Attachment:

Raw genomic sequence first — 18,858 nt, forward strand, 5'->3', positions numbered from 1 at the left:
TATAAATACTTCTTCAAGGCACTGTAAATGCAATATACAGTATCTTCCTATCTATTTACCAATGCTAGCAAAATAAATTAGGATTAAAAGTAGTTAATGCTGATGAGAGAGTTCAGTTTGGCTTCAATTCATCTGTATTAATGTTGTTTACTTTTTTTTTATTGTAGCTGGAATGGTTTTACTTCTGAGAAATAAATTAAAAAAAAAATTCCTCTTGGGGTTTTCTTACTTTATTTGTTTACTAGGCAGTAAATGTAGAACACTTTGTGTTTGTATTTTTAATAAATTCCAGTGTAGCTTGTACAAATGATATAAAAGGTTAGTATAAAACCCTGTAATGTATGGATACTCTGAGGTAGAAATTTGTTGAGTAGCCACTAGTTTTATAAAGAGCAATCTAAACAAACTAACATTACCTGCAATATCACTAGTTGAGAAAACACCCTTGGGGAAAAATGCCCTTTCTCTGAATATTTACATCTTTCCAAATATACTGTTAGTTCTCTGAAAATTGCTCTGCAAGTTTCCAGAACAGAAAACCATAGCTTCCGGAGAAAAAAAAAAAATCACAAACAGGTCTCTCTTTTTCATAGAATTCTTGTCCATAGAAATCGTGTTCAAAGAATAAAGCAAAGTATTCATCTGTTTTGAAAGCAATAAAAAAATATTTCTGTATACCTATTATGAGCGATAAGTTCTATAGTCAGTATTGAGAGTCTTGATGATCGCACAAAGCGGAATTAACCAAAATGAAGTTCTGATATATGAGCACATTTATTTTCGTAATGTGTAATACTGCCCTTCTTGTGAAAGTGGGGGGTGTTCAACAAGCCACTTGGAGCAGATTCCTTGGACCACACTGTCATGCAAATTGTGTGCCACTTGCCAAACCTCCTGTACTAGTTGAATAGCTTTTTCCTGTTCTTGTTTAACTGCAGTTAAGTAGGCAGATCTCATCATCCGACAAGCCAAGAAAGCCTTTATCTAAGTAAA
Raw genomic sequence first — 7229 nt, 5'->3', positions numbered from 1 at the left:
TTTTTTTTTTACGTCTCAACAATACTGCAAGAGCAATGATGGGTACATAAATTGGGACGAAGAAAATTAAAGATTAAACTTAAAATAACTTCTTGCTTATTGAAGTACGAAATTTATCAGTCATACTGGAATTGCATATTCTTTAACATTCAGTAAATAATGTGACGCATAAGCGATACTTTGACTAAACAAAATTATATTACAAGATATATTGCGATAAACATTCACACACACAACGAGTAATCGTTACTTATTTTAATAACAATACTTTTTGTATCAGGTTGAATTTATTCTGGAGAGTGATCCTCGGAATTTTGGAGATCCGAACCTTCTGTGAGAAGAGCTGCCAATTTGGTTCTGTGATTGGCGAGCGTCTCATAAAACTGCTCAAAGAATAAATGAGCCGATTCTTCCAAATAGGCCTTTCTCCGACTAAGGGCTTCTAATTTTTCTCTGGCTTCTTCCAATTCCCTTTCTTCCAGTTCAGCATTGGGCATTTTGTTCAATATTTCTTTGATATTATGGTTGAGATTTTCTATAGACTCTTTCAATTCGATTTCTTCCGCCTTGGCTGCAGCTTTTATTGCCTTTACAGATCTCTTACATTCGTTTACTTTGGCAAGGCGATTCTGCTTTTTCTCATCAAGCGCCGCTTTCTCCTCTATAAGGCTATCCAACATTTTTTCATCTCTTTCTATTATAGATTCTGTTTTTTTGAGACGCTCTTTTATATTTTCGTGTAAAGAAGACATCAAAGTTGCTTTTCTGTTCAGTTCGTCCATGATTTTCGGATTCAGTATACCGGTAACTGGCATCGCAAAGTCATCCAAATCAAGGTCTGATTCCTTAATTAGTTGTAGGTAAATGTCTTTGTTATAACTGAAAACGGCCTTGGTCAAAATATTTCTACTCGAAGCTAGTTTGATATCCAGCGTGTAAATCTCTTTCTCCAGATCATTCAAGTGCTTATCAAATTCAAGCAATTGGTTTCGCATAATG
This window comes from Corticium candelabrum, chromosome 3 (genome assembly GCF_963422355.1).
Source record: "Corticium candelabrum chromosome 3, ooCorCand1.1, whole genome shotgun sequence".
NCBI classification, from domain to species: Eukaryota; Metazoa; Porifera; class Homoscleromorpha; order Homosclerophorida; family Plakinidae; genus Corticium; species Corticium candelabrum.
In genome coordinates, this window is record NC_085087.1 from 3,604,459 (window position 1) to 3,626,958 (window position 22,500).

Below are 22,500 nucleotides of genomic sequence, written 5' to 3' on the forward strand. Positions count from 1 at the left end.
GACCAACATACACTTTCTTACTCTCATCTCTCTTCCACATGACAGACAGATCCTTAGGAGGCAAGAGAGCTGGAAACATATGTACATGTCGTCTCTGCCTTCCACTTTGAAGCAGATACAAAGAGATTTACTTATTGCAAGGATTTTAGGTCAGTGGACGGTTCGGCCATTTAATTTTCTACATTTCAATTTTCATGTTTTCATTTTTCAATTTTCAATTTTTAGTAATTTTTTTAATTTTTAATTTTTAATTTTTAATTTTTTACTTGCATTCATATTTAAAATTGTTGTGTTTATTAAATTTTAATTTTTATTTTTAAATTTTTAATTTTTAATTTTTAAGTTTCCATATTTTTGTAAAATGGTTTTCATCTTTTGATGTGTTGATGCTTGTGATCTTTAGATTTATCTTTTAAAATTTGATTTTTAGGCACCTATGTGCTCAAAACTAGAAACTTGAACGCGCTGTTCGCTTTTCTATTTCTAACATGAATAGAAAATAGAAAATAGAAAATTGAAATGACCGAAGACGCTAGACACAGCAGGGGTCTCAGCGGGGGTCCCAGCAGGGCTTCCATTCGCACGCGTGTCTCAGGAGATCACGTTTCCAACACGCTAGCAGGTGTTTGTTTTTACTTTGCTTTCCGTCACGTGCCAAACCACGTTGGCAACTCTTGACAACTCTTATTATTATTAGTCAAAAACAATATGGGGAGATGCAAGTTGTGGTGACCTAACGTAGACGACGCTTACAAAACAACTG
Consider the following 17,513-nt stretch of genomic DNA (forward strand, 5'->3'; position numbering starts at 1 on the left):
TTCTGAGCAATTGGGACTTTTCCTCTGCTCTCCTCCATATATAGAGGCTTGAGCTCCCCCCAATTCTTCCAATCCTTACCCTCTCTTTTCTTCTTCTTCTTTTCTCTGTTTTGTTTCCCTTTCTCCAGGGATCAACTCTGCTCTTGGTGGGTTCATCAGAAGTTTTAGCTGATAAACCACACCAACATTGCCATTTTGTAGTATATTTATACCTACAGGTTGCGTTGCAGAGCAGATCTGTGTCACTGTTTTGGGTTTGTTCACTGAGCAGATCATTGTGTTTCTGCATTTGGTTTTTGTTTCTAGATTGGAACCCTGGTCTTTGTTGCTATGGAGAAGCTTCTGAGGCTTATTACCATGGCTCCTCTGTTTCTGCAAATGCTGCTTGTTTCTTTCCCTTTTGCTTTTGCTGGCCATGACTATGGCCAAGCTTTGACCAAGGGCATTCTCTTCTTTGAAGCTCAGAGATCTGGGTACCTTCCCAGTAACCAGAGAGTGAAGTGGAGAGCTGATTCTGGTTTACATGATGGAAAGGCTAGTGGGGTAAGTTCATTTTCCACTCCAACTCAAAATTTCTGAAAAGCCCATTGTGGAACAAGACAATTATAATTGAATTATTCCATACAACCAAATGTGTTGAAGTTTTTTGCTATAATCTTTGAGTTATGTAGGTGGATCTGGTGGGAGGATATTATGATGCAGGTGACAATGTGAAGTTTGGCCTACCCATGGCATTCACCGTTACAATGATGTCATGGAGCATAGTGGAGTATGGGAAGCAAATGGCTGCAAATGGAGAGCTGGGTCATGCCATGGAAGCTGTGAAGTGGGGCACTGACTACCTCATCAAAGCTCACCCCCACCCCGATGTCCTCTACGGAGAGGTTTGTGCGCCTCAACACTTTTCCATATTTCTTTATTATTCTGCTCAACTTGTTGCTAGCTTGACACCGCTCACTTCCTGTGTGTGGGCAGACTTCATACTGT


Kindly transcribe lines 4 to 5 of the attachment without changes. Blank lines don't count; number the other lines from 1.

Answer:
TTTTTTTTTTACGTCTCAACAATACTGCAAGAGCAATGATGGGTACATAAATTGGGACGAAGAAAATTAAAGATTAAACTTAAAATAACTTCTTGCTTATTGAAGTACGAAATTTATCAGTCATACTGGAATTGCATATTCTTTAACATTCAGTAAATAATGTGACGCATAAGCGATACTTTGACTAAACAAAATTATATTACAAGATATATTGCGATAAACATTCACACACACAACGAGTAATCGTTACTTATTTTAATAACAATACTTTTTGTATCAGGTTGAATTTATTCTGGAGAGTGATCCTCGGAATTTTGGAGATCCGAACCTTCTGTGAGAAGAGCTGCCAATTTGGTTCTGTGATTGGCGAGCGTCTCATAAAACTGCTCAAAGAATAAATGAGCCGATTCTTCCAAATAGGCCTTTCTCCGACTAAGGGCTTCTAATTTTTCTCTGGCTTCTTCCAATTCCCTTTCTTCCAGTTCAGCATTGGGCATTTTGTTCAATATTTCTTTGATATTATGGTTGAGATTTTCTATAGACTCTTTCAATTCGATTTCTTCCGCCTTGGCTGCAGCTTTTATTGCCTTTACAGATCTCTTACATTCGTTTACTTTGGCAAGGCGATTCTGCTTTTTCTCATCAAGCGCCGCTTTCTCCTCTATAAGGCTATCCAACATTTTTTCATCTCTTTCTATTATAGATTCTGTTTTTTTGAGACGCTCTTTTATATTTTCGTGTAAAGAAGACATCAAAGTTGCTTTTCTGTTCAGTTCGTCCATGATTTTCGGATTCAGTATACCGGTAACTGGCATCGCAAAGTCATCCAAATCAAGGTCTGATTCCTTAATTAGTTGTAGGTAAATGTCTTTGTTATAACTGAAAACGGCCTTGGTCAAAATATTTCTACTCGAAGCTAGTTTGATATCCAGCGTGTAAATCTCTTTCTCCAGATCATTCAAGTGCTTATCAAATTCAAGCAATTGGTTTCGCATAATG
This window comes from Corticium candelabrum, chromosome 3 (genome assembly GCF_963422355.1).